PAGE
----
If you use Adblock Plus, will you also want to use Adblock Filterset.G Updater.  This extension automatically updates the latest version of the filter list of your choice (I use EasyList).

WOT, Web of Trust

While ABP will protect you from some of the border-line inappropriate images while loading a site, WOT, or Web of Trust, will help you to avoid entire websites that might be untrustworthy or down-right dangerous.

WOT works because thousands of individual users rate websites in four areas:

  1. Trustworthyness
  2. Vender Reliability
  3. Privacy
  4. Child Safety

WOT adds a friendly colored circle next to each hyperlink.  If the cicle is green, then other users have rated the site as safe and trustworthy; if the circle is yellow, proceed with caution.  Red circles indicate dangerous websites.

I strongly recommend these add-ons for anyone who uses the Internet.  Cheers!

Family Business

Some of you were aware that we were applying for a job as live-in managers of a storage unit rental facility in Payson.  Well, we got the job!

They were looking for someone with computer skills, people skills, and who wouldn’t mind being home all day Tuesday-Saturday, to answer the door and the phone.  Also, they wanted a spouse who would be willing and able to fix stuff and do basic maintenance around the property.  We got the job based on a resume, a phone interview, and an in-person behavioral interview.

As compensation, we will be living in a very nice, 3-bedroom manufactured home, plus benefits.  We are very excited about the job and our upcoming move.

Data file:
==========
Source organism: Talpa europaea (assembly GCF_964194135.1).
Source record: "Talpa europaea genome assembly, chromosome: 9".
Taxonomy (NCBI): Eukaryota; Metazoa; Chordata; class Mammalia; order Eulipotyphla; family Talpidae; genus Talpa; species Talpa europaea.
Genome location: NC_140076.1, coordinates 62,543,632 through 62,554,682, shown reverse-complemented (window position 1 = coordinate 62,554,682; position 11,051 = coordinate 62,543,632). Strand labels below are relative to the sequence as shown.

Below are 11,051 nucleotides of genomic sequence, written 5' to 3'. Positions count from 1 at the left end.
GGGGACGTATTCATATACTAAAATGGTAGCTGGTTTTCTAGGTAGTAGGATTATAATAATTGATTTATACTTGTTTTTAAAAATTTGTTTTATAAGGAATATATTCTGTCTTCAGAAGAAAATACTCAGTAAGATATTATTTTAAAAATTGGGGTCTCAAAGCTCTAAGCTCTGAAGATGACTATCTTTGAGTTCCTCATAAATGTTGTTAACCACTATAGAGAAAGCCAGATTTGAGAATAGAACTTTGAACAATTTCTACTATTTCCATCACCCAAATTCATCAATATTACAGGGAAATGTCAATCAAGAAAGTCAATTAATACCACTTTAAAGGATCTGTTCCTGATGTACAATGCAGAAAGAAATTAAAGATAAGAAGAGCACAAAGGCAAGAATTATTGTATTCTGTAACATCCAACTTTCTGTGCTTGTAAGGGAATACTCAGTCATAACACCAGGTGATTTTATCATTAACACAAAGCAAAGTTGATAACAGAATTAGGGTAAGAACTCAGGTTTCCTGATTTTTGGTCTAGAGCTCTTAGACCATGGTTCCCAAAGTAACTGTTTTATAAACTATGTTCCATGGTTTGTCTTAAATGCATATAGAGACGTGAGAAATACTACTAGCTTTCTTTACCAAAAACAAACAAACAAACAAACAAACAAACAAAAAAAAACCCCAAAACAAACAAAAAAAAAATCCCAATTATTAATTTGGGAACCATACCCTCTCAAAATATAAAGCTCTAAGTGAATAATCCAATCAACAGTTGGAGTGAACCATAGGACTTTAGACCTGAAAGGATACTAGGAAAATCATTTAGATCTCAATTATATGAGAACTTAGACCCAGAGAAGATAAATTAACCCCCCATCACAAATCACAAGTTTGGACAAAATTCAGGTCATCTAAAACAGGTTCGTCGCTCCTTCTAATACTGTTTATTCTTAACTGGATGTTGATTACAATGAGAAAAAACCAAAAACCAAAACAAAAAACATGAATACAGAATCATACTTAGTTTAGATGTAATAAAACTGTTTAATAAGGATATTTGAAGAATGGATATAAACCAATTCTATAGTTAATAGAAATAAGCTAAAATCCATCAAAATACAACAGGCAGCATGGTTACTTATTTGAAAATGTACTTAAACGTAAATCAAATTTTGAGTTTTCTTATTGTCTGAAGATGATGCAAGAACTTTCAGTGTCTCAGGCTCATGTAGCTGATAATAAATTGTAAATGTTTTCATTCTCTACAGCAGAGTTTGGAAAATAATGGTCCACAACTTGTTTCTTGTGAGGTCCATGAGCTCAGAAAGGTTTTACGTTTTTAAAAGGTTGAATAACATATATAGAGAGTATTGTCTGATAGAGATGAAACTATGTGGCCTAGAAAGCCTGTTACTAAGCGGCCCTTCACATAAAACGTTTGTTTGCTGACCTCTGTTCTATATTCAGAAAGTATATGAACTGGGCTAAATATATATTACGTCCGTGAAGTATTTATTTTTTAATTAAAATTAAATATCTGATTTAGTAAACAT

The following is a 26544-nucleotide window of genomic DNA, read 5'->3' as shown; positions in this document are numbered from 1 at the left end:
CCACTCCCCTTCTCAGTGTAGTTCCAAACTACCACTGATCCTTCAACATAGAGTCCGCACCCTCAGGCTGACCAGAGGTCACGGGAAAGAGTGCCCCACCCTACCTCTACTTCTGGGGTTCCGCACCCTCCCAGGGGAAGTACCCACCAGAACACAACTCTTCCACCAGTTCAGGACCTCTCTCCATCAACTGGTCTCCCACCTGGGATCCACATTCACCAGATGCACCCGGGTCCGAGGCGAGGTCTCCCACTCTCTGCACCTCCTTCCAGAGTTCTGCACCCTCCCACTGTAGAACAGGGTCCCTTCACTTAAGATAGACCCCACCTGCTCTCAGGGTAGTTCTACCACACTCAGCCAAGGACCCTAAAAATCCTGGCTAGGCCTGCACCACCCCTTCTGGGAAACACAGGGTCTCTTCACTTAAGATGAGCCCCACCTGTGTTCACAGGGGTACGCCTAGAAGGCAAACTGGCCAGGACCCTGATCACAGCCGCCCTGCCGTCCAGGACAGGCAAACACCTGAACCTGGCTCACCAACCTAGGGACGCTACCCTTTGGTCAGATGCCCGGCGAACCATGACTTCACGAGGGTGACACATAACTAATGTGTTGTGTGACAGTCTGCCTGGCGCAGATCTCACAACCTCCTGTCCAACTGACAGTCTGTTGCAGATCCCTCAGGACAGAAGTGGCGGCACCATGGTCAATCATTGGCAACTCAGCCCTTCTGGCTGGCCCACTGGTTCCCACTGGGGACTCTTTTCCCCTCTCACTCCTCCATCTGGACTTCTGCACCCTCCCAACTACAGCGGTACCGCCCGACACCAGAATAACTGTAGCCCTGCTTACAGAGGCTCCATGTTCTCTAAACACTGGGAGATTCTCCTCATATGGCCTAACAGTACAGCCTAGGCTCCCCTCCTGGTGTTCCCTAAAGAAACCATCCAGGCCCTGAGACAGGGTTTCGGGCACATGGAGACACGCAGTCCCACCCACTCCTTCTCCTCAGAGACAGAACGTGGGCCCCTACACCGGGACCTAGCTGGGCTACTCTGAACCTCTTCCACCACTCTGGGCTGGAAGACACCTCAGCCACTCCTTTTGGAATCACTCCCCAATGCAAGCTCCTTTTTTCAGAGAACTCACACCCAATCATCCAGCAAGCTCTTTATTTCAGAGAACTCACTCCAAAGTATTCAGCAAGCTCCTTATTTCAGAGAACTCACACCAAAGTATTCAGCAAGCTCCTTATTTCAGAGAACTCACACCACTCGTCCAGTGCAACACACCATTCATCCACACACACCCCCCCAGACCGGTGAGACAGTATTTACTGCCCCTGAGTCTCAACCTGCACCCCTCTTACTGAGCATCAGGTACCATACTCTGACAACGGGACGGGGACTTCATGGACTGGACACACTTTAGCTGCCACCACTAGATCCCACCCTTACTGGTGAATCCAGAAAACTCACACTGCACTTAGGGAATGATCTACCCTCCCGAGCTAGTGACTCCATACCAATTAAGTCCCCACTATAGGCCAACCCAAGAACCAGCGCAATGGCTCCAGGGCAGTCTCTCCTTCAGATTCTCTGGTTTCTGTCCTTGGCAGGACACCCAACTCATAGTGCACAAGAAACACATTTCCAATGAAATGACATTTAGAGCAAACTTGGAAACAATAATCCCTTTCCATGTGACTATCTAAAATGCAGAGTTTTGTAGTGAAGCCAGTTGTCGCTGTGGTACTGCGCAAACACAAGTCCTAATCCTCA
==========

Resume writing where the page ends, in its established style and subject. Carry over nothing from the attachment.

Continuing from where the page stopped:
jFc + eac

Amoral Google: “Do no[t stand up to] evil”

I am disgusted with the frequency and indecency of the content in the Google Apps Content Directory.  My father purchased a domain name for the family.  We use the name and accompanying Google Apps website to host our (private) family blog, calendar, wiki, docs, and more.  It’s great.  But there’s one problem:  it’s unsafe for children.  From the Start Page, there is an attractive link on the right: “Add Stuff.”  One click away, and the child, or user, is viewing pornography.

The disclaimer for the iGoogle “add stuff” page reads:

Most of the content in this directory was developed by Google users. Google makes no representations about its performance, quality, or content. Google doesn’t charge for inclusion in this directory or accept payment for better placement.

Source: Add Gadgets to your Homepage,

For a Google Apps site, it reads: